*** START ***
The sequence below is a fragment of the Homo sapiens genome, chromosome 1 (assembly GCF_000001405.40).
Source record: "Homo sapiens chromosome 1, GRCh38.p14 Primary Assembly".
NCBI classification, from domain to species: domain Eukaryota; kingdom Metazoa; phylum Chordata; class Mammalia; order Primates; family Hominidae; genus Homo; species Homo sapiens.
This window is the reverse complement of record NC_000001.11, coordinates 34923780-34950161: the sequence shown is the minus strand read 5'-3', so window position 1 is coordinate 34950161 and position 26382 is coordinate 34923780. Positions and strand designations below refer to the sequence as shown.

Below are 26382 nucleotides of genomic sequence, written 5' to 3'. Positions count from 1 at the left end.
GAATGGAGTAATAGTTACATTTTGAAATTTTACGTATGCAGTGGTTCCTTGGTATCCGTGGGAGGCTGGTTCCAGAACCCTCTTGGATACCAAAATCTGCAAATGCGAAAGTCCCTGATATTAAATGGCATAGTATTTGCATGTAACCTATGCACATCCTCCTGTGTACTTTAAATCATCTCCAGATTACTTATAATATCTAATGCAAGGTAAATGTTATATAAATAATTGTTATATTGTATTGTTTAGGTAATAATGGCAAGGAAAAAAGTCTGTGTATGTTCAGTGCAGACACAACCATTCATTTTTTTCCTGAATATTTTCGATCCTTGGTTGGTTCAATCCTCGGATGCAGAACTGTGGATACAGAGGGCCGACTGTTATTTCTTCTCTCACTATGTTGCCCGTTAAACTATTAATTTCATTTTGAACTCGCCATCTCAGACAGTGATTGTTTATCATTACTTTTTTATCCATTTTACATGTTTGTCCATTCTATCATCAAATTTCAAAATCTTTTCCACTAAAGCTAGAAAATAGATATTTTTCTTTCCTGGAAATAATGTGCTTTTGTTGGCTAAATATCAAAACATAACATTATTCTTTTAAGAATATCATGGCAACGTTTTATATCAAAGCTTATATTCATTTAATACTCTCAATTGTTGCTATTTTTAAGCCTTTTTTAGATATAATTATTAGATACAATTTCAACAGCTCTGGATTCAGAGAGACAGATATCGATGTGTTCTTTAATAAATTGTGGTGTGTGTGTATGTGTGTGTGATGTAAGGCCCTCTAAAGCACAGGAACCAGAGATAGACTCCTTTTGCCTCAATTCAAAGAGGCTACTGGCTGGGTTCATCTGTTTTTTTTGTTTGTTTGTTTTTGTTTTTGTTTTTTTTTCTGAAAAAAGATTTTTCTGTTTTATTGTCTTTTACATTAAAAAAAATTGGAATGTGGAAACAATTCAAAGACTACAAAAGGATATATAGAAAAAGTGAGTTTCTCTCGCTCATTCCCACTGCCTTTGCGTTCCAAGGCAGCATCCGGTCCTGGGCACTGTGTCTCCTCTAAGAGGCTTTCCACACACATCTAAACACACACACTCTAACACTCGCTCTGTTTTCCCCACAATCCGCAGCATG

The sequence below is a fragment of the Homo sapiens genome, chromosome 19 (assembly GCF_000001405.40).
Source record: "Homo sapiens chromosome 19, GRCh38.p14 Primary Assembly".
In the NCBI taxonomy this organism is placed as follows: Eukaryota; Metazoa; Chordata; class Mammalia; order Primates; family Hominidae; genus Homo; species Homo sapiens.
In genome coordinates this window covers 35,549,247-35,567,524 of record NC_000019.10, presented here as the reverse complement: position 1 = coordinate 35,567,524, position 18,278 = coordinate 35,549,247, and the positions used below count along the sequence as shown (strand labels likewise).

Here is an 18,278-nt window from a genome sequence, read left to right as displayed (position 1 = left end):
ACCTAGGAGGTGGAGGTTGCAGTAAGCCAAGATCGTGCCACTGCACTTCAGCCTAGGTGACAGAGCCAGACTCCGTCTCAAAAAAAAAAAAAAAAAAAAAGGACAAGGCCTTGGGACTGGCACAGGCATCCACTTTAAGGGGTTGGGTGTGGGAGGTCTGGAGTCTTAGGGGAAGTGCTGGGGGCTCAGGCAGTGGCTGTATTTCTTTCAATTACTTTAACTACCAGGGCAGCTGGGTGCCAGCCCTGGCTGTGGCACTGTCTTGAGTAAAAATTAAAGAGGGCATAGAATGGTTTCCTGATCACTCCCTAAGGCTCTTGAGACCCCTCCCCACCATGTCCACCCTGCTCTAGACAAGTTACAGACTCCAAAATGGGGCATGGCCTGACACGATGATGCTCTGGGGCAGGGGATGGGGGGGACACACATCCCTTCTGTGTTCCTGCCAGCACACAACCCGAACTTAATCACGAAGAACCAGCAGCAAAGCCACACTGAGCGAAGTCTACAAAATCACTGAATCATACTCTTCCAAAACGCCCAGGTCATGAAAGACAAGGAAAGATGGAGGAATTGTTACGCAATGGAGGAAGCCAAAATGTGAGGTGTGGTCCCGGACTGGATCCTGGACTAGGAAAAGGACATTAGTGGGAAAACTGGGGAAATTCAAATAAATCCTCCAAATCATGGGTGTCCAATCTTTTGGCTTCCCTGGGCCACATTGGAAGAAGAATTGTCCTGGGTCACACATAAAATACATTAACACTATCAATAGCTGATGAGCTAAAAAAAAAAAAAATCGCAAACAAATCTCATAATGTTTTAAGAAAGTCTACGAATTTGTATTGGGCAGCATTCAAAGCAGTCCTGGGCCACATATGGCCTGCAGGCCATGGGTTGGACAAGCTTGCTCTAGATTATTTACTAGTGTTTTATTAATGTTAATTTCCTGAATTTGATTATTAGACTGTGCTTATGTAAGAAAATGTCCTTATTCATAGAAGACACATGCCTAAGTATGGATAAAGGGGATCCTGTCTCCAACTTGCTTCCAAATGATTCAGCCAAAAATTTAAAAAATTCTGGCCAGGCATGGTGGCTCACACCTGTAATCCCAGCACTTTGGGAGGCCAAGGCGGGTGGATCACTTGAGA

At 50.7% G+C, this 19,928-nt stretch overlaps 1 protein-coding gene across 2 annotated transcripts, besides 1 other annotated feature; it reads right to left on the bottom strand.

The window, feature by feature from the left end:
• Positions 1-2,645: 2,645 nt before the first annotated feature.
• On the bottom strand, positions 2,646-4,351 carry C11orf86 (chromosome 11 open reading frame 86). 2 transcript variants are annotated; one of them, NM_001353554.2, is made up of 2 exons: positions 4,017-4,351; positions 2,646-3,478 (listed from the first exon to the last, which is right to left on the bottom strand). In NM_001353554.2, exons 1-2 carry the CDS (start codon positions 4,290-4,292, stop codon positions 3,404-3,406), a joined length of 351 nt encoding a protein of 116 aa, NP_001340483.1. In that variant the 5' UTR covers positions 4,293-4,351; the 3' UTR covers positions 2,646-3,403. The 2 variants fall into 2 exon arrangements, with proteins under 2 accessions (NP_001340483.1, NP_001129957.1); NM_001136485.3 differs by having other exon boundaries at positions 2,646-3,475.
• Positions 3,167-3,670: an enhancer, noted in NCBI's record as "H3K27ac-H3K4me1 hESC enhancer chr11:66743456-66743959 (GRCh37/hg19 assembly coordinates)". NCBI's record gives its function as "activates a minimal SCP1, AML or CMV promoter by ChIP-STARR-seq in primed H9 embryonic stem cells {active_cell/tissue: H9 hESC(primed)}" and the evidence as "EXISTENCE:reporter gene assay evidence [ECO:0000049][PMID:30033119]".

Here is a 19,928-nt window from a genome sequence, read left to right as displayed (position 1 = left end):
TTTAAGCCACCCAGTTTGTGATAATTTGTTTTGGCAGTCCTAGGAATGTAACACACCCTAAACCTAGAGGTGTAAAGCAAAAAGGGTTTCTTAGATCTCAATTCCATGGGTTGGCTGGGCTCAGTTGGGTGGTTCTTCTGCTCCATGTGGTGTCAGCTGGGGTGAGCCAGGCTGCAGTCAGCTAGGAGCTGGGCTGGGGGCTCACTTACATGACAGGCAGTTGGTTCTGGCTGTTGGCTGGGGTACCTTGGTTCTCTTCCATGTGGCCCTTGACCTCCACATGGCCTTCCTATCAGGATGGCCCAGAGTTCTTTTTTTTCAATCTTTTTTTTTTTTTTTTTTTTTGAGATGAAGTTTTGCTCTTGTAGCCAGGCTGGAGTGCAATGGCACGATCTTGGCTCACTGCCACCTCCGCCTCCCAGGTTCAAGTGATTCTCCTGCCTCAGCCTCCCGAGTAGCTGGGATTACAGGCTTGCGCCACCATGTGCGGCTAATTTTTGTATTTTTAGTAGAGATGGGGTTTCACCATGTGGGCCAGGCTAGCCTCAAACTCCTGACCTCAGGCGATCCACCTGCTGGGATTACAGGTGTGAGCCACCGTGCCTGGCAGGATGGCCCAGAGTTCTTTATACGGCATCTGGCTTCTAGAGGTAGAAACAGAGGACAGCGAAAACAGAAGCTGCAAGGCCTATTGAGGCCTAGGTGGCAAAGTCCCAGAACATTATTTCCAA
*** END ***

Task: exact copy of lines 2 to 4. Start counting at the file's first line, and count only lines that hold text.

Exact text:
Source record: "Homo sapiens chromosome 1, GRCh38.p14 Primary Assembly".
NCBI classification, from domain to species: domain Eukaryota; kingdom Metazoa; phylum Chordata; class Mammalia; order Primates; family Hominidae; genus Homo; species Homo sapiens.
This window is the reverse complement of record NC_000001.11, coordinates 34923780-34950161: the sequence shown is the minus strand read 5'-3', so window position 1 is coordinate 34950161 and position 26382 is coordinate 34923780. Positions and strand designations below refer to the sequence as shown.